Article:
EYA3 has multiple biochemical activities (tyrosine phosphatase, transcriptional activation, and possibly threonine phosphatase18,19,46,47,48,49). Here we specifically implicate the protein tyrosine phosphatase activity in the development and maintenance of pulmonary vascular remodeling using both genetic and pharmacological methods. We show that the EYA3-PTP activity promotes survival of pulmonary vascular cells in the presence of DNA damage. There is much evidence for higher levels of DNA damage2,7,50,51, genomic instability5,6,7,50, and altered DNA repair mechanisms3,7 in PAH lungs. The co-existence of these seemingly opposing phenomena is a property that PAH pulmonary vascular cells share with tumor52 and ageing cells53. Error-prone or mutagenic DNA repair processes contribute to genomic instability and to chromosomal abnormalities that promote cell proliferation, while H2AX-dependent DNA repair prevents cell death in the presence of DNA damage. The consequences of DNA damage in pulmonary vascular cells appear to be cell-type and context-specific. In PAH-PAEC DNA damage is accompanied by increased genomic instability5,6,50, apoptosis in the early stages of disease, mesenchymal transformation, and release of pro-inflammatory stimuli. PAH-PASMC on the other hand resist apoptosis and can proliferate despite the hostile microenvironment1,3,7. Several DDR pathways are elevated in PASMC from PAH patients including the DNA-damage repair factor poly(ADP-ribose) polymerase-1 (PARP-1)3,7, and the transcription factor FOXM1 that can promote the expression of the DNA repair protein NBS1 (Nijmegen breakage syndrome 1)30. Indeed, PARP-1 inhibition can reverse PAH in vivo and the PARP-1 inhibitor Olaparib is in clinical trials as a PAH therapeutic1,3,7.
Previous studies have shown that the EYA-PTP activity also promotes migration of endothelial cells and angiogenesis27,28, and that EYA-PTP inhibition is anti-angiogenic24,29. However, the loss of EYA3-PTP activity has no detectable impact on the pulmonary endothelium in the animal models and at the time points investigated here. This is relevant since the use of anti-angiogenics in the treatment of PAH is complicated by the counter-intuitive observation that VEGF pathway inhibition in animal models contributes to the development of angio-obliterative PAH31. It is thought that VEGF-inhibition induces endothelial cell apoptosis during disease initiation54 and compensatory reprogramming of cellular tyrosine kinase signaling later leads to the emergence of apoptosis-resistant cells (reviewed in ref. 55).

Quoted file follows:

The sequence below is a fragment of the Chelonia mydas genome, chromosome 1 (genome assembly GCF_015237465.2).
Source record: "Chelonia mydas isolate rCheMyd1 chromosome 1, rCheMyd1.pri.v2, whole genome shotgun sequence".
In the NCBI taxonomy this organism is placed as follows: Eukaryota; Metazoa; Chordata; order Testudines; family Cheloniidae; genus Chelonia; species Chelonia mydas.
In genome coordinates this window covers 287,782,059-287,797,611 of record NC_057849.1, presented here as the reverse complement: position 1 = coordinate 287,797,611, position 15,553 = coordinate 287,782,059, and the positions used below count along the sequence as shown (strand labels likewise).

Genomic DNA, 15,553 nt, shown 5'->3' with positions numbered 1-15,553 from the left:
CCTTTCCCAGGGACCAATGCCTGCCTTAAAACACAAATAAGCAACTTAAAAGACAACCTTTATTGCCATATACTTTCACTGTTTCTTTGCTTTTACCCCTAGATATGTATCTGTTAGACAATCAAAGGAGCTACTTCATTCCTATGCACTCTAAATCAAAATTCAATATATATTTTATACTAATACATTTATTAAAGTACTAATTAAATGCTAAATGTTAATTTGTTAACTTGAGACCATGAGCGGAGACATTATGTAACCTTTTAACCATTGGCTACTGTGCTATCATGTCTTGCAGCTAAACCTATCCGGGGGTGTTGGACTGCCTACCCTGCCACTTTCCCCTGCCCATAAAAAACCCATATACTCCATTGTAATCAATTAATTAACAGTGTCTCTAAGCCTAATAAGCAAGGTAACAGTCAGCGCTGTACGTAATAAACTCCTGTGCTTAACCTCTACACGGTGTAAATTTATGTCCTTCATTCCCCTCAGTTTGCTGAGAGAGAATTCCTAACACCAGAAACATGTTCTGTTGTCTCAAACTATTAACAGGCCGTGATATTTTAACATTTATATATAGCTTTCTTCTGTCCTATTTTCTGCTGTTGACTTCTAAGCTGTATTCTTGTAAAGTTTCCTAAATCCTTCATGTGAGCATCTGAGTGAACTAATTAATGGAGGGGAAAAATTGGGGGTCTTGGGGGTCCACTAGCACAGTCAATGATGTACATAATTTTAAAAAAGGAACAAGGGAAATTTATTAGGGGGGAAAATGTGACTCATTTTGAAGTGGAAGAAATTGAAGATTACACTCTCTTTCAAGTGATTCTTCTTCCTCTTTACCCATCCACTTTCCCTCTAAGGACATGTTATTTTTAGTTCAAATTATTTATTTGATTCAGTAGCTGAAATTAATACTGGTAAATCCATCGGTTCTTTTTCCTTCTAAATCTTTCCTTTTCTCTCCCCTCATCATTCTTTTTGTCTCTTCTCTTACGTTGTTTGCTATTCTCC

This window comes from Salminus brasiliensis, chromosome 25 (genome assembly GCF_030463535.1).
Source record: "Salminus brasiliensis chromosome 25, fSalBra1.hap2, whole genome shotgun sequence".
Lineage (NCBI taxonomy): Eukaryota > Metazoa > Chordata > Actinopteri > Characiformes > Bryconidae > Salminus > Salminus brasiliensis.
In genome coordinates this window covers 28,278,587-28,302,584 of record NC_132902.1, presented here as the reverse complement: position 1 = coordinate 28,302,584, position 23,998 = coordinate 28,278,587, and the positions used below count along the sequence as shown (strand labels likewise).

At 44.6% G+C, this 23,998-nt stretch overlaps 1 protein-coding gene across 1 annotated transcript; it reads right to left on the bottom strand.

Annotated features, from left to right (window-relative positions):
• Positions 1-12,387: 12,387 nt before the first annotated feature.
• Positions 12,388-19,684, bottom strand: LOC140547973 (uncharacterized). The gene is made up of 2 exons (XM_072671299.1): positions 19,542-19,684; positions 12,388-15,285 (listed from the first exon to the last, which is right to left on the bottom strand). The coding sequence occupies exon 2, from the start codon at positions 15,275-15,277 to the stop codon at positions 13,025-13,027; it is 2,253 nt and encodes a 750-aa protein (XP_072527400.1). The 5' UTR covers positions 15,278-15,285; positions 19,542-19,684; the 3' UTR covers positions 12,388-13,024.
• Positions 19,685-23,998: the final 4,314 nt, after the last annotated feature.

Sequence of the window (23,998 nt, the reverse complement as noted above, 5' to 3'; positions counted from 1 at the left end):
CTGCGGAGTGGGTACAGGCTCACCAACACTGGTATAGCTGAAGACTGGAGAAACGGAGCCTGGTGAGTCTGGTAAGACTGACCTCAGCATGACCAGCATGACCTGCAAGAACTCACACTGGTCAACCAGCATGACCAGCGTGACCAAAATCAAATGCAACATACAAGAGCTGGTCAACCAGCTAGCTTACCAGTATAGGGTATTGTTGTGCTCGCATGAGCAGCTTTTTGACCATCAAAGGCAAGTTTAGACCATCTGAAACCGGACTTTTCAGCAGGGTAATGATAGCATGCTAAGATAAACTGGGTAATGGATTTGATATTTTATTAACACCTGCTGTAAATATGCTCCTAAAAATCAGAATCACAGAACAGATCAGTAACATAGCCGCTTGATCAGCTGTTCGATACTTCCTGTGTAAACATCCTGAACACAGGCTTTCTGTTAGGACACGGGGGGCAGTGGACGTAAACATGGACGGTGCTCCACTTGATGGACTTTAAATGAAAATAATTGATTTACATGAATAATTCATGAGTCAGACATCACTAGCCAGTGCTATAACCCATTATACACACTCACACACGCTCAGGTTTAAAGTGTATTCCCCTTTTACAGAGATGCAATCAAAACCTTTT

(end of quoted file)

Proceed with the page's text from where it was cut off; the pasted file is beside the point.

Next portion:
As with any small molecule inhibitor BZ bears the risk of off-target effects. BZ is a metabolite of a well-known gout drug Benzbromarone and is an inhibitor of xanthine oxidase (XO), an enzyme that generates ROS in the lungs of neonatal rats56, adult rats57, and humans58 with hypoxia-induced PH. Endothelial XO levels are increased by hypoxia both in vitro59,60 and in vivo57, and the resulting ROS is an initiating and sustaining factor in PH57,61,62,63. ROS scavengers and the XO inhibitor Allopurinol attenuate the development of PH in rats, and XO inhibition is considered a preferred strategy for targeting ROS in PH57. It is thus possible that BZ-mediated inhibition of XO could also contribute to the attenuated development of PH. However, there is no reported evidence that XO inhibition can reverse pulmonary vascular remodeling in established disease, as seen here with the use of BZ. Further, transgenic mice with a PTP-inactivating amino-acid replacement in EYA3 have reduced arteriolar muscularization and RVSP elevation after hypoxia. The similarity in outcome between chemical inhibition of EYA3-PTP activity and loss of the PTP activity through mutation implicates EYA3 in pulmonary vascular remodeling and attests to the relevance of BZ-mediated EYA-PTP inhibition in the reversal of arteriolar muscularization. More extensive evaluation of functional parameters including measurement of cardiac output, pulmonary vascular resistance and RV function remains necessary.
While BZ provides pharmacological validation of the EYA3-PTP as a target for PH therapeutics, the known hepatic toxicity of this class of compounds64,65 make it necessary to assess derivatives of BZ that lack hepatotoxicity, or dosage regimens that avert/minimize hepatotoxicity. Notably, we observed no hepatotoxicity with the dosage regimen used here (Supplementary Fig. 3). Apoptosis in other organs will need to be assessed before clinical translation. Also pertinent to the validation of EYA3-PTP as a target for PH therapeutics, the EYA family of proteins are not widely expressed in adult tissue (reviewed in ref. 19). EYA3 is the only EYA protein present in human PASMC and PAEC. EYA3-deficient mice have no apparent defects in development, activity, fertility, or life-span66, supporting the potential safety of therapeutically targeting the EYA3-PTP activity.